Here, have another pill…

I’m really angry. I’ve had this post bubbling up inside of me for a very long time and it’s about time I let it out.

Have you ever been to the doctors and left the appointment clutching a prescription for some sort of drug thinking, ‘I only went in for advice…’?

I have. Too many times.

The first time I very nearly walked away with a prescription for Valium was when my grandmother died. I felt crazy. I felt scared. I was later diagnosed with fear anxiety. The only reason I walked away with help and guidance, and not pills, was because of the doctor. In that moment I think I would have taken anything to make the sadness go away, but she stopped herself from prescribing it. She said, ‘I’d normally advise Valium, but I think you should talk to someone.’

A week later and I was in a psych assessment appointment followed by sessions at the university with a trainee counsellor. I was that emotional I made her cry too. But I got better. I became stronger and I pushed forward. And the grey cloud passed.

This is what being a doctor is about; sorting things out from the root of the problem, not masking it with drugs in the hope it will fade away…

So, why am I angry?

Well, let’s fast-forward to the time I gave birth to Molly. A few days afterwards I began experiencing extreme pain and lots of blood when having a poo (yes, I talked about poo!) so I went to the doctor. I was told I had a fissure and immediately, the doctor prescribed extremely strong laxatives and said I’d be on them the whole time I breastfed. I left the surgery with the prescription and an uneasy heart.

I know people say not to, but I googled the drugs. Whoah… I’m glad I did. They weren’t meant for long time usage, if used in this way there was the potential to lose all control of my bowels. WTF?! Then I googled fissure. Go on, do it. Ow. Yes, it really bloody hurts. Anyway, I googled causes, because the GP hadn’t told me. Dehydration and diet.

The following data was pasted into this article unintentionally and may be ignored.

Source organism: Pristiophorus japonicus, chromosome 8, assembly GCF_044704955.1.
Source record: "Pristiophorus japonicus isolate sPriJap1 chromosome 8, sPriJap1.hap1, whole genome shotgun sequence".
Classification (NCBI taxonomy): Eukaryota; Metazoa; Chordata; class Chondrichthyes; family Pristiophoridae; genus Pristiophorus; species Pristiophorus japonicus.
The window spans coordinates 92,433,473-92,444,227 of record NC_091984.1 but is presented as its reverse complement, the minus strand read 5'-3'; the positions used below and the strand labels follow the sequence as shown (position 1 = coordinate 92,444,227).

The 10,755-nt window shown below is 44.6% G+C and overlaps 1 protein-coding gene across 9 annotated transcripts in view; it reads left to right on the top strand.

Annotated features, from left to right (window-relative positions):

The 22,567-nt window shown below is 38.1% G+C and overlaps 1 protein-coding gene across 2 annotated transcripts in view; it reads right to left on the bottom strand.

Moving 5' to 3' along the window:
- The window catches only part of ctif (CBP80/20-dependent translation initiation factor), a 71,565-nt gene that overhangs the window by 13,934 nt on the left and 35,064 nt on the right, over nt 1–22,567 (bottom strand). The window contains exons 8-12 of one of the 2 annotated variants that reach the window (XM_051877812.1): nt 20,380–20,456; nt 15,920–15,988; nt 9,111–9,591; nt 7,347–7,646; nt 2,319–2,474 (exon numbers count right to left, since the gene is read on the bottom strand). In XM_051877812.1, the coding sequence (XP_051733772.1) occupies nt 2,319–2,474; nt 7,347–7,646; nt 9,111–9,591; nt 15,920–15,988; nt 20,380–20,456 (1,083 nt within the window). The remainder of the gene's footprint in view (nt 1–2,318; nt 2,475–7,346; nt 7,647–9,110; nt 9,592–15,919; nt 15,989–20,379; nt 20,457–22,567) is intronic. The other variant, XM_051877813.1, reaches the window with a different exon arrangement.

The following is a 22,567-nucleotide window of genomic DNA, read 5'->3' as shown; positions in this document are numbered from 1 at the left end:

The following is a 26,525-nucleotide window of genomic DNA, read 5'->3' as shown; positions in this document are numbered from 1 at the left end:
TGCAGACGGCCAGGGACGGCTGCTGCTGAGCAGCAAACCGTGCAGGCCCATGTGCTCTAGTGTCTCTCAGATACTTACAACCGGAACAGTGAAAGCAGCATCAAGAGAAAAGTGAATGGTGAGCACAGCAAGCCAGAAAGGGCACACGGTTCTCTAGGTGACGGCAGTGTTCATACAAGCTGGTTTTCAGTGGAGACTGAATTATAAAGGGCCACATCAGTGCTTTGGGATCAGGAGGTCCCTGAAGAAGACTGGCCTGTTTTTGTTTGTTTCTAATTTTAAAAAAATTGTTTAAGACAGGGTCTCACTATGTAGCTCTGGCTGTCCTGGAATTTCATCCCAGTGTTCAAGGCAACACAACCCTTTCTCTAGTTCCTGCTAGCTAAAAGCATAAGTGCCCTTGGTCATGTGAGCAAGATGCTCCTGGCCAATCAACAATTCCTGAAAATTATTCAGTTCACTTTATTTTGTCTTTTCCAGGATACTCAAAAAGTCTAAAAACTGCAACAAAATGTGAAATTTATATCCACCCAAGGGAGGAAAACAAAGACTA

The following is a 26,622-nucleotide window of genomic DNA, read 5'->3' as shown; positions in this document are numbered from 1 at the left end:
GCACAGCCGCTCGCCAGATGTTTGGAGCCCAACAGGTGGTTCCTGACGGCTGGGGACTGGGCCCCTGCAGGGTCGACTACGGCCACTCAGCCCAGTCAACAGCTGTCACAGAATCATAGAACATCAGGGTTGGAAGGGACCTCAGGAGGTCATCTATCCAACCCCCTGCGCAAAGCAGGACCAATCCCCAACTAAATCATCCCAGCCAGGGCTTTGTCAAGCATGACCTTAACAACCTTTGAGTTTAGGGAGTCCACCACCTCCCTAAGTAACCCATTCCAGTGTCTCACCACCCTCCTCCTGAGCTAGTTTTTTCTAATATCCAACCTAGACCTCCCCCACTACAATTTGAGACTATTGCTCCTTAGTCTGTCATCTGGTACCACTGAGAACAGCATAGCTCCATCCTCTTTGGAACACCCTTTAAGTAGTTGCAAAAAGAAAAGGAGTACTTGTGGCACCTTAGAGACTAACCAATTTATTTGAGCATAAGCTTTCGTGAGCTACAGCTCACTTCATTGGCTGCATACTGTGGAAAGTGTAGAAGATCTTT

So, Warren and I made a plan. I would take 2 tablets, that was all, and the rest would be fixed with diet and water. I bought prune juice, grapes, anything good for me that would soften the poop. After several horrendous days of pain and not being able to control my bodily functions, I was back to normal, no pain, a healthy diet and no more pills.

I continued to breastfeed and a few months later I had experienced my fourth bout of mastitis and it had become an abscess. I had no idea why it was happening, no doctors were helping me and I was in a lot pain. It was also causing a strain on my relationship with Molly.

I look back and realise not one doctor tried to get to the root problem, instead I walked out with a prescription for antibiotics. Then I was hospitalised. IF somebody had said, maybe it’s X, Y or Z, let’s work on it, I would have continued to breastfeed and I wouldn’t have ended up facing possible surgery.